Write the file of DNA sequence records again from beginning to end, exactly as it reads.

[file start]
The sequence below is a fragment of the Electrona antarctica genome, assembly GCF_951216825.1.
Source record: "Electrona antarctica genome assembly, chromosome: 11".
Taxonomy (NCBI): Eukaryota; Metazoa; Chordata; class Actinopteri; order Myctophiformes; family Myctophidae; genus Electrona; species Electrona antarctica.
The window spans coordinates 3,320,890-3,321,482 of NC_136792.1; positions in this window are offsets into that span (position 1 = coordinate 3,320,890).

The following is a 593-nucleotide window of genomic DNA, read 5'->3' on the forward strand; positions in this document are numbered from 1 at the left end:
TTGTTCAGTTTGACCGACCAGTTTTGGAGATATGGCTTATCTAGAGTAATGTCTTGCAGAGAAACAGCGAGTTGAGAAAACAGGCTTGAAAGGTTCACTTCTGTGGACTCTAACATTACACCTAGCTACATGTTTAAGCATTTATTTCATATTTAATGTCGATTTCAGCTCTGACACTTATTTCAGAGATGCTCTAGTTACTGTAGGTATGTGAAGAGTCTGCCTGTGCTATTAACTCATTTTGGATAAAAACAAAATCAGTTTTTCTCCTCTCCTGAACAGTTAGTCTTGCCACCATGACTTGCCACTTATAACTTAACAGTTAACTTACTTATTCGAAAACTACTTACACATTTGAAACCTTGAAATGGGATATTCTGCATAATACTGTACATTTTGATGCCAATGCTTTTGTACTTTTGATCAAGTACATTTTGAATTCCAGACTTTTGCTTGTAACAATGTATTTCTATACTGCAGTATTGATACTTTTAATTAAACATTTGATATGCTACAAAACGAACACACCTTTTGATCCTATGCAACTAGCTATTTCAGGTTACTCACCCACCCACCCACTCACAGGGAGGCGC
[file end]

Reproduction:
The sequence below is a fragment of the Electrona antarctica genome, assembly GCF_951216825.1.
Source record: "Electrona antarctica genome assembly, chromosome: 11".
Taxonomy (NCBI): Eukaryota; Metazoa; Chordata; class Actinopteri; order Myctophiformes; family Myctophidae; genus Electrona; species Electrona antarctica.
The window spans coordinates 3,320,890-3,321,482 of NC_136792.1; positions in this window are offsets into that span (position 1 = coordinate 3,320,890).

The following is a 593-nucleotide window of genomic DNA, read 5'->3' on the forward strand; positions in this document are numbered from 1 at the left end:
TTGTTCAGTTTGACCGACCAGTTTTGGAGATATGGCTTATCTAGAGTAATGTCTTGCAGAGAAACAGCGAGTTGAGAAAACAGGCTTGAAAGGTTCACTTCTGTGGACTCTAACATTACACCTAGCTACATGTTTAAGCATTTATTTCATATTTAATGTCGATTTCAGCTCTGACACTTATTTCAGAGATGCTCTAGTTACTGTAGGTATGTGAAGAGTCTGCCTGTGCTATTAACTCATTTTGGATAAAAACAAAATCAGTTTTTCTCCTCTCCTGAACAGTTAGTCTTGCCACCATGACTTGCCACTTATAACTTAACAGTTAACTTACTTATTCGAAAACTACTTACACATTTGAAACCTTGAAATGGGATATTCTGCATAATACTGTACATTTTGATGCCAATGCTTTTGTACTTTTGATCAAGTACATTTTGAATTCCAGACTTTTGCTTGTAACAATGTATTTCTATACTGCAGTATTGATACTTTTAATTAAACATTTGATATGCTACAAAACGAACACACCTTTTGATCCTATGCAACTAGCTATTTCAGGTTACTCACCCACCCACCCACTCACAGGGAGGCGC